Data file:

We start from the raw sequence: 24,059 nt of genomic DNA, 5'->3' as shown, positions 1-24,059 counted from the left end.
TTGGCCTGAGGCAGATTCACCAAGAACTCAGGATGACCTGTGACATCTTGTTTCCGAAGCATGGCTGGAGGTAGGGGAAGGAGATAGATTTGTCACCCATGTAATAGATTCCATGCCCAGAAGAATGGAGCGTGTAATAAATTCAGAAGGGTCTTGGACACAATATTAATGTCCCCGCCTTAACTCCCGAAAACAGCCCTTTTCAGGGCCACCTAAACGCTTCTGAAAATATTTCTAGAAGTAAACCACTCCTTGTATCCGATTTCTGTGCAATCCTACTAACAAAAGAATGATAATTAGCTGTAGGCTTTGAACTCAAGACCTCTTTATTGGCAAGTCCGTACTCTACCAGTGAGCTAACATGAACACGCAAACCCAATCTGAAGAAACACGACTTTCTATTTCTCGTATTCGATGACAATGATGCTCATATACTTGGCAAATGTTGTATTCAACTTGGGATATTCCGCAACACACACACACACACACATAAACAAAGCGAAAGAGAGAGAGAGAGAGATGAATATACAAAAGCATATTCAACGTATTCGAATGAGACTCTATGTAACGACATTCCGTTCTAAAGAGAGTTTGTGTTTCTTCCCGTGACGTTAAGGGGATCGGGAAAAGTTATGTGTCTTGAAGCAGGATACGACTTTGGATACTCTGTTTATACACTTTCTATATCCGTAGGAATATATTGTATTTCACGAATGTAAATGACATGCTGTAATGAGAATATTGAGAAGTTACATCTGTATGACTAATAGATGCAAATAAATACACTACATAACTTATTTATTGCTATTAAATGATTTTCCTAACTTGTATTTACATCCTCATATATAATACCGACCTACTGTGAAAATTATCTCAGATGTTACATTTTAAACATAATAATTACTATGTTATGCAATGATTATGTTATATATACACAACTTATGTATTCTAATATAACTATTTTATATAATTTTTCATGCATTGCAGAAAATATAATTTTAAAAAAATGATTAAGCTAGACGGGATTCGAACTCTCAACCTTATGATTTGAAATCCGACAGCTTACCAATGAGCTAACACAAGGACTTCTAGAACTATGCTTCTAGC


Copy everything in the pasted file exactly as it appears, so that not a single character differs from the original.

We start from the raw sequence: 24,059 nt of genomic DNA, 5'->3' as shown, positions 1-24,059 counted from the left end.
TTGGCCTGAGGCAGATTCACCAAGAACTCAGGATGACCTGTGACATCTTGTTTCCGAAGCATGGCTGGAGGTAGGGGAAGGAGATAGATTTGTCACCCATGTAATAGATTCCATGCCCAGAAGAATGGAGCGTGTAATAAATTCAGAAGGGTCTTGGACACAATATTAATGTCCCCGCCTTAACTCCCGAAAACAGCCCTTTTCAGGGCCACCTAAACGCTTCTGAAAATATTTCTAGAAGTAAACCACTCCTTGTATCCGATTTCTGTGCAATCCTACTAACAAAAGAATGATAATTAGCTGTAGGCTTTGAACTCAAGACCTCTTTATTGGCAAGTCCGTACTCTACCAGTGAGCTAACATGAACACGCAAACCCAATCTGAAGAAACACGACTTTCTATTTCTCGTATTCGATGACAATGATGCTCATATACTTGGCAAATGTTGTATTCAACTTGGGATATTCCGCAACACACACACACACACACATAAACAAAGCGAAAGAGAGAGAGAGAGAGATGAATATACAAAAGCATATTCAACGTATTCGAATGAGACTCTATGTAACGACATTCCGTTCTAAAGAGAGTTTGTGTTTCTTCCCGTGACGTTAAGGGGATCGGGAAAAGTTATGTGTCTTGAAGCAGGATACGACTTTGGATACTCTGTTTATACACTTTCTATATCCGTAGGAATATATTGTATTTCACGAATGTAAATGACATGCTGTAATGAGAATATTGAGAAGTTACATCTGTATGACTAATAGATGCAAATAAATACACTACATAACTTATTTATTGCTATTAAATGATTTTCCTAACTTGTATTTACATCCTCATATATAATACCGACCTACTGTGAAAATTATCTCAGATGTTACATTTTAAACATAATAATTACTATGTTATGCAATGATTATGTTATATATACACAACTTATGTATTCTAATATAACTATTTTATATAATTTTTCATGCATTGCAGAAAATATAATTTTAAAAAAATGATTAAGCTAGACGGGATTCGAACTCTCAACCTTATGATTTGAAATCCGACAGCTTACCAATGAGCTAACACAAGGACTTCTAGAACTATGCTTCTAGC